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Staying ‘super’ compliant

Employers have a legal responsibility to pay eligible employees superannuation to provide for their retirement. And although most employers do the right thing, some do try to bend the rules which can see them facing hefty penalties.

Employees are entitled to superannuation if they are paid $450 or more before tax in a calendar month, this is known as the super guarantee (SG).

To remain complaint, employers must pay SG quarterly using SuperStream. Not paying on time or not paying the right amount may mean you need to pay the super guarantee charge (SGC) and you cannot claim a tax deduction for super payments.

Additionally, employers must report and rectify missed, late or underpaid SG contributions by lodging an SGC statement by the due date.

The ATO reminds employers who are able but unwilling to meet their obligations that they are breaking the law. Firm compliance action is taken for employers who:

– Repeatedly fail to pay the correct amount of SG
– Attempt to obstruct the ATO’s ability to determine an SGC liability
– Repeatedly fail to keep appointments
– Repeatedly fail to supply information that is irrelevant, inadequate or misleading
– Engage in any culpable behaviour to delay the provision of information.

The compliance history of an employer will determine the action of the ATO and the penalties to be applied.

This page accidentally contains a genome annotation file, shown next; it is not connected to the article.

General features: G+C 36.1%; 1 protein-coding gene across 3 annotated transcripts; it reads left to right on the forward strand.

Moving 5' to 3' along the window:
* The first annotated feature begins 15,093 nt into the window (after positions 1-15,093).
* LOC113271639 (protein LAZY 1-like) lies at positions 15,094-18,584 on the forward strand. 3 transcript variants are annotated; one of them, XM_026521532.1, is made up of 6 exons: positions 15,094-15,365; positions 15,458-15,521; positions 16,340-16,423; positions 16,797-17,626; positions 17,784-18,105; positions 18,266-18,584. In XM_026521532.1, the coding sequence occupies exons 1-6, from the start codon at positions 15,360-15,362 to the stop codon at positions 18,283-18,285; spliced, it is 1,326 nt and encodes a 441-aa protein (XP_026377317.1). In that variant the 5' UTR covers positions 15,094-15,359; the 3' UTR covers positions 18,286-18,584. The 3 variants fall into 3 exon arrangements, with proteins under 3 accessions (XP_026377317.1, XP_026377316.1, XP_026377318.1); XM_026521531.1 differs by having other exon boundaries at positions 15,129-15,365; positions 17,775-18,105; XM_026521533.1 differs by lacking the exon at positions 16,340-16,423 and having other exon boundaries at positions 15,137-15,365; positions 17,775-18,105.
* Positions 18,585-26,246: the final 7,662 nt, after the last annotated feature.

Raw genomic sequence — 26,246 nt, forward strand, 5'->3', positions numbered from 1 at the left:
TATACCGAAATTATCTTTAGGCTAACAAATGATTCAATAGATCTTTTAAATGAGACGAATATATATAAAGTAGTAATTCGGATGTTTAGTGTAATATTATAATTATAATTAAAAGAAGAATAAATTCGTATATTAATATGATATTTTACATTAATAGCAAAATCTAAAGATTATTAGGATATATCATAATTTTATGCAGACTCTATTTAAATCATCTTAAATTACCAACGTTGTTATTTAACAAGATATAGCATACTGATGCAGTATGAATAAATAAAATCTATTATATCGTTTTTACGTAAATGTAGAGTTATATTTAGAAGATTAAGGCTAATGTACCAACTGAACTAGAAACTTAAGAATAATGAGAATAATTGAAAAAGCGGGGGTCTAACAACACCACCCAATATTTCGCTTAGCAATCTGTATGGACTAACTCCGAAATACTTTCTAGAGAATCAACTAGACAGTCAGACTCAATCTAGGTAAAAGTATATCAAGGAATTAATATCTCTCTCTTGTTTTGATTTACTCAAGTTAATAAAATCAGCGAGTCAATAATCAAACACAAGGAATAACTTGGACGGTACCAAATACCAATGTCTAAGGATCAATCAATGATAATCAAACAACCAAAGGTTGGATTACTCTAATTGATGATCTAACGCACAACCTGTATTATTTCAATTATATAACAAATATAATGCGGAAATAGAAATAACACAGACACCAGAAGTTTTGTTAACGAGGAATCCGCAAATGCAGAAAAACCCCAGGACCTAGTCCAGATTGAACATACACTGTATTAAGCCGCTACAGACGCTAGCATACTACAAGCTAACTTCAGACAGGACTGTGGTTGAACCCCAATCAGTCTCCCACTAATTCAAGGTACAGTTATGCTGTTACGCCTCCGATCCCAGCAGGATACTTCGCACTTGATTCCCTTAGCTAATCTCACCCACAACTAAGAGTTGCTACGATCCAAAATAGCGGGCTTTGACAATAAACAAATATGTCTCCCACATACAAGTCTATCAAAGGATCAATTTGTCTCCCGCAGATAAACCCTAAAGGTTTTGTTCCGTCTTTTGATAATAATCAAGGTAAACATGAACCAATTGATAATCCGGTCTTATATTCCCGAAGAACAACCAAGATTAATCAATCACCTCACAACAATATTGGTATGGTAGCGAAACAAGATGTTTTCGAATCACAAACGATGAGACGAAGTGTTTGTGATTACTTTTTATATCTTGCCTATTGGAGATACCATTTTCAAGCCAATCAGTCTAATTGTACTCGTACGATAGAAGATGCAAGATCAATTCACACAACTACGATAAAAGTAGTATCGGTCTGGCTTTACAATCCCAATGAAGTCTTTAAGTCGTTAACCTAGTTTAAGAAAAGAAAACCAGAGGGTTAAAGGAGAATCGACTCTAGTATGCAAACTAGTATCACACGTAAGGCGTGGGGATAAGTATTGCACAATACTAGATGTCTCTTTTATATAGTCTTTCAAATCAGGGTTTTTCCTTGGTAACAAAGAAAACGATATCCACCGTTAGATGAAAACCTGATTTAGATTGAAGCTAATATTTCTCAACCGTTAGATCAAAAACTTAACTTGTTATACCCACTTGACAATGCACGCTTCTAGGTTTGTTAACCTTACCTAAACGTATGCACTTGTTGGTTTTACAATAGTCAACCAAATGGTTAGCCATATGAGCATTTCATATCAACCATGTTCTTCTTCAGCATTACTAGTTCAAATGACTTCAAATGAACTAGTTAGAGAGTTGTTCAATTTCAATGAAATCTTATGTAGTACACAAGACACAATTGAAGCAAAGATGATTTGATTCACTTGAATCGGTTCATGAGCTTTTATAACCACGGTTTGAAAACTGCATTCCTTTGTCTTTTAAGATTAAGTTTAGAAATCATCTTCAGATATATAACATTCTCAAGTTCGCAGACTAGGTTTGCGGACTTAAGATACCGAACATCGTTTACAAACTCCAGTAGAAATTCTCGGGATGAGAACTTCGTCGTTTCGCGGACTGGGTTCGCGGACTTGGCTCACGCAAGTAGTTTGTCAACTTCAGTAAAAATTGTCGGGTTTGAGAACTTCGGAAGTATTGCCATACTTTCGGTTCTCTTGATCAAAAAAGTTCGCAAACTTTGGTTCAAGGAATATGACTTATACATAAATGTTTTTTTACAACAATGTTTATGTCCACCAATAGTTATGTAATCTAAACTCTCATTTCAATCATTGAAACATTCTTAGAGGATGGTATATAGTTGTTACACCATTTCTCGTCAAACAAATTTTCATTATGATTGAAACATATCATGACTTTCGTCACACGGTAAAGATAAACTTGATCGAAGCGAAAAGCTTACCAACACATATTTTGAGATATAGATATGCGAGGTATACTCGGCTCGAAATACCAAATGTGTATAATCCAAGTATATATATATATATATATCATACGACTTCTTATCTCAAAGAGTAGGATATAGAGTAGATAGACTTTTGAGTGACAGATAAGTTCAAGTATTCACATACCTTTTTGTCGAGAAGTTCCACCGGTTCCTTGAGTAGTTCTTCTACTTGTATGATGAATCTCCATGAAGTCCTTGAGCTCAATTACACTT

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News

What to consider when consolidating your super

August 27, 2020

The ATO reported that 45% of working Australians were not aware that they had multiple super accounts in 2016. Having multiple super accounts is particularly common for individuals who have had more than one job. If this is you, it is important to identify and manage your super accounts because having more than one can be costly as a result of account fees from multiple funds.To combat this, you may want to consolidate your super, which moves all your super into one account. Not only does this save on fees, but it also makes your super easier to manage and keep track of.

Before consolidating your super, it is important to do the following:

Research your funds’ policy
Compare your active super accounts so you can make the right choice about which one you should close. Things to assess include:

Check employer contributions
Changing funds may affect how much your employer contributes, as some employers contribute more to certain funds. Check your current accounts to see if changing funds will affect this. Once you have selected a super fund, regardless of whether you choose a new super fund or one of your existing ones, provide your employer with the details they need to pay super into your selected account.

Gather the relevant information
When consolidating your super, you will need to have the following details ready: